I’ve always known myself to be a patchwork of spindly arms and legs, a little thicker in the center, a little fuller in the cheeks. My appearance see-sawed from plump to almost sickly throughout high school, scrutinized nonetheless; kids are, were, so uninhibited, so cruel, always heaping together like frightened mice then breaking apart, only then with a few less pieces of themselves. Undaunted bumper cars they are, always coming back together again. Adolescence is frightening that way; either we befriend those who whisper about us in the locker room or we spend lunch with the only other kid who decided to trade loyalty for self-respecting loneliness. No one realizes at the time that he is the only genius in the room – he’s already glimpsed the future, where high school is just another burning bridge.
After mucking through four years of rolling emotions and even a bit of education, I was working my first job behind the cash register of a small store with bad lighting; the green rug was always covered in lint and everything cost a dollar. Each time I walked through the door the slightly stinging scent of powdered dish detergent met my nostrils and it was like plunging straight down to the gates of Hell, only instead of the Devil himself I was always met by half-deflated Mylar balloons and an old gumball machine.
One hot afternoon I was glued to my usual spot, twisting the ribbon attached to a nearby balloon, when a woman with a short haircut and an unlit cigarette hanging from her lips approached the counter. She mumbled something I couldn’t make out, but her voice was deep and grainy. I don’t remember her buying anything, I only remember thinking she was on drugs, and the hazy way she laughed after asking if I was pregnant. After that, I can only assume she stumbled out of the store while I hid my face and tried to swallow the bowling ball that was forming in my throat.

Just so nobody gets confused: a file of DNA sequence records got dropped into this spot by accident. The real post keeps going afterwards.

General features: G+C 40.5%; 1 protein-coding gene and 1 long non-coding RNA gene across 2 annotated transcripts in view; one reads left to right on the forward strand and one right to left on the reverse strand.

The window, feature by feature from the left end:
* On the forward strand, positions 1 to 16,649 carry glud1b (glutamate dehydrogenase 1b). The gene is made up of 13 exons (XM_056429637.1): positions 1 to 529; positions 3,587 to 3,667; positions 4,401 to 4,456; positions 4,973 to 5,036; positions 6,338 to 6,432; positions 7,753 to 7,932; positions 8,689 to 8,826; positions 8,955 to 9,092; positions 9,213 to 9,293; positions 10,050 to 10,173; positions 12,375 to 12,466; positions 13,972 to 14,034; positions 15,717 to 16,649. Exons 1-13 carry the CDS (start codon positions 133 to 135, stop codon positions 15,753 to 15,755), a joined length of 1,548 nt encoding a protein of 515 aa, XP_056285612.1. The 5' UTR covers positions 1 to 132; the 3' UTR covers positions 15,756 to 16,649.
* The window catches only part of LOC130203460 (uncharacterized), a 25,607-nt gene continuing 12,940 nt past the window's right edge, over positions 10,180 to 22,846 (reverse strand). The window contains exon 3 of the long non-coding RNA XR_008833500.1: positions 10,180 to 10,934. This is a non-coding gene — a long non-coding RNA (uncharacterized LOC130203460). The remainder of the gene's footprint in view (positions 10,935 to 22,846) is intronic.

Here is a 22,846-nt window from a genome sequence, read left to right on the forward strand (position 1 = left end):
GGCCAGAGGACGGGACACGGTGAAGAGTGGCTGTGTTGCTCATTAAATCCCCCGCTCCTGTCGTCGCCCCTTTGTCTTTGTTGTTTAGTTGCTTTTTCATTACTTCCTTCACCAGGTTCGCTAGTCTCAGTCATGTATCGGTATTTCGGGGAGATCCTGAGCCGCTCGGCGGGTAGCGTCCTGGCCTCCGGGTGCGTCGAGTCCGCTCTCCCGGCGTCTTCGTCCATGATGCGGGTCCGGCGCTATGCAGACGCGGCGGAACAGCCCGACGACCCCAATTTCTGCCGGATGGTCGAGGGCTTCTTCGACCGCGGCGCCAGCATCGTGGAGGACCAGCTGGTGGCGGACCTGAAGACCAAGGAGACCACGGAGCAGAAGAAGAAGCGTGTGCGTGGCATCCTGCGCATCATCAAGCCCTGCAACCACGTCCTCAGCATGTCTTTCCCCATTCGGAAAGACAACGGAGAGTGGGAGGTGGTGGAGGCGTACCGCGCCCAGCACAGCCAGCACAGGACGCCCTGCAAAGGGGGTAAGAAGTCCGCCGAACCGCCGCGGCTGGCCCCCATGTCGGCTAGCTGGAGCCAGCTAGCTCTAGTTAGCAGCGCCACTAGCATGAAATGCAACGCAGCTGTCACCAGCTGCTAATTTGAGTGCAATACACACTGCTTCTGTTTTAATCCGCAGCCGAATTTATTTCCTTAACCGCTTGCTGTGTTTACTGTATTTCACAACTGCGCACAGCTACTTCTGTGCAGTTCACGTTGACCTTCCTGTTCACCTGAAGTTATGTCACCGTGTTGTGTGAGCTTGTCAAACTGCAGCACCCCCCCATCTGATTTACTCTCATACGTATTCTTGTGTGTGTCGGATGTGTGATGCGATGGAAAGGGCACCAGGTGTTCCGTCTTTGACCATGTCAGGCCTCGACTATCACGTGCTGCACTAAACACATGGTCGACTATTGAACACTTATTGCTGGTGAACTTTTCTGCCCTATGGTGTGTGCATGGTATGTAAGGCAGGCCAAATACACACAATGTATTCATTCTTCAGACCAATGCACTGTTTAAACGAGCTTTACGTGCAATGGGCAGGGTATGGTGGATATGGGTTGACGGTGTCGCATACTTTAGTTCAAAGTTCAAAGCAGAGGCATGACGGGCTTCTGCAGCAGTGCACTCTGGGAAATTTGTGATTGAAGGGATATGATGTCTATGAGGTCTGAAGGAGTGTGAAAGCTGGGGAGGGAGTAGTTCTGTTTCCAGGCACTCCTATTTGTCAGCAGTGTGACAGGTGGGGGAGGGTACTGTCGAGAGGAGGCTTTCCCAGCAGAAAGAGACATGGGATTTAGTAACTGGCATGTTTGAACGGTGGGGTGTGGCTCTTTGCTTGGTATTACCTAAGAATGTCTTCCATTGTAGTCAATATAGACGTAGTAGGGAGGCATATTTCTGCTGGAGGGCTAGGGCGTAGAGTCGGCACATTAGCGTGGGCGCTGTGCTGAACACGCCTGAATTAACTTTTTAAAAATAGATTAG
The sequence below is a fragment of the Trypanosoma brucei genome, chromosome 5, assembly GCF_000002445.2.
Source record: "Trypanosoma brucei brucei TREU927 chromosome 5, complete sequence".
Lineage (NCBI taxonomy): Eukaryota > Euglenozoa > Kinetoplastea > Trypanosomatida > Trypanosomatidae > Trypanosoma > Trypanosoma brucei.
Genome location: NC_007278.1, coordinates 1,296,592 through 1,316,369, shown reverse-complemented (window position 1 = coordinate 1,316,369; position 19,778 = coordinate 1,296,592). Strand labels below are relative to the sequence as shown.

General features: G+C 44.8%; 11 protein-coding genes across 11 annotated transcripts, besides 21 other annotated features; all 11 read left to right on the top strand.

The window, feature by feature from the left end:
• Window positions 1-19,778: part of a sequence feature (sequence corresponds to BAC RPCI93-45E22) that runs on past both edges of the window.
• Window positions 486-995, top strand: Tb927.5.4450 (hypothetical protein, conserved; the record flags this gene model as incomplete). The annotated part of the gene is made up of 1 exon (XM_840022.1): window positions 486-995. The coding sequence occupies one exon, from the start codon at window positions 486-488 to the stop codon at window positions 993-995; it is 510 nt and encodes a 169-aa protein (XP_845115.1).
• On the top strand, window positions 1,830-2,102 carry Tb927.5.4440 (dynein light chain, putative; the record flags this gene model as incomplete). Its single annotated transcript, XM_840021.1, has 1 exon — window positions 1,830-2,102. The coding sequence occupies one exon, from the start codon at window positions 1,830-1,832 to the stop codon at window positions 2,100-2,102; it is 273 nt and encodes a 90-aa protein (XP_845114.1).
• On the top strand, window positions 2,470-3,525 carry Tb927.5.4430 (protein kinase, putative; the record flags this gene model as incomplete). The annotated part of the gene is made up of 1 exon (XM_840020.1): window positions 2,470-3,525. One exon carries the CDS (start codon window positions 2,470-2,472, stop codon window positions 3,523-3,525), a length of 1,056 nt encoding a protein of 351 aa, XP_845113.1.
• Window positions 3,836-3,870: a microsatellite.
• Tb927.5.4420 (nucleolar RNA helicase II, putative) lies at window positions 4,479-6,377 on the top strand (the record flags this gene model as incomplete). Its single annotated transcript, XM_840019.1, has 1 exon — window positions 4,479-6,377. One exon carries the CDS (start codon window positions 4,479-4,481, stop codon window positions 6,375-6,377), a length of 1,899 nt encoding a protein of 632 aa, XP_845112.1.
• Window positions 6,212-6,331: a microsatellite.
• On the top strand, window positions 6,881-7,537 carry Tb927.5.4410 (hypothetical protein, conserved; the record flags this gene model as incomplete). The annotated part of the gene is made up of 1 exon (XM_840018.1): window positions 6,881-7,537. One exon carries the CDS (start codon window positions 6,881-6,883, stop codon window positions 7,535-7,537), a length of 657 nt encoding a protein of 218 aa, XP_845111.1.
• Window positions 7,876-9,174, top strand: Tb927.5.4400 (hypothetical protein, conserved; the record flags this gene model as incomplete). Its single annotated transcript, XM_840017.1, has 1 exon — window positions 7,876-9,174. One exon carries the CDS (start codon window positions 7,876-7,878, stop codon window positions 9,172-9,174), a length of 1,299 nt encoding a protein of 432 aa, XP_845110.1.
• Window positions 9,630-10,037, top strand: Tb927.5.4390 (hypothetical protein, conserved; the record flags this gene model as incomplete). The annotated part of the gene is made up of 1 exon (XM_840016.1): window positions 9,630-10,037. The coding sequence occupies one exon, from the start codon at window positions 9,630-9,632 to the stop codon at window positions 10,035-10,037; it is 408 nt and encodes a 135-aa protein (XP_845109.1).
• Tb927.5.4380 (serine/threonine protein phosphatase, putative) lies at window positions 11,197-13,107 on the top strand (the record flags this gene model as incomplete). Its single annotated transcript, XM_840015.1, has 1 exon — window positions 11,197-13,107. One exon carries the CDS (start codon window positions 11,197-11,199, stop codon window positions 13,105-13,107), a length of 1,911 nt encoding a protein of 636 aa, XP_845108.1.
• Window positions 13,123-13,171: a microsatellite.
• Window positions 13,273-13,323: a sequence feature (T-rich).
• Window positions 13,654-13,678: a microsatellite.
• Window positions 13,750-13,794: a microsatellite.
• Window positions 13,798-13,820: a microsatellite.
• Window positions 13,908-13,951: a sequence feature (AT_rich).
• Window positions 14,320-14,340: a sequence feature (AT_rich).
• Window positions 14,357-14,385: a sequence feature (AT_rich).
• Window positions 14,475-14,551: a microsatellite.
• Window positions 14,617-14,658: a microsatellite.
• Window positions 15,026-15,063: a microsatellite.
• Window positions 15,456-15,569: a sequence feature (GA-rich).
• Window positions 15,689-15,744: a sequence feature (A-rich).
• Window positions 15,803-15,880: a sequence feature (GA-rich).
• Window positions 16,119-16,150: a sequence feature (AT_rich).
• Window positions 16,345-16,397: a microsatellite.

Before that, my broken body image had always floated cautiously at the forefront of my young brain – the usual watering hole for self-consciousness in most girls (and boys) – but after that day I realized it must have been lurking in the shadows, begging for that perfect lapse in my own awareness where it could make its move and upgrade to the penthouse that is my here and now. That shattered reflection is now an invisible yet so perfectly noticeable extension of me, like a missing limb; I’ve learned to function again, but the damage is permanent.
I talk to myself sometimes, forever the struggling mentor. More, similar experiences piled up after that one – each putting another notch in my psyche’s bedpost. At times I shrink so far into my dark wallowing that I need hands that aren’t my own to lift me out, and then the cycle can begin again.
If there’s two things I’ve learned, it’s that every human experience, no matter how miniscule, is shrouded in possibility; and that words aren’t just noise we send out into the world – instead they are the foundation upon which we see ourselves, how we see others.
So please, hold your tongue. Because somewhere, just now, a young girl’s world has gone dark.
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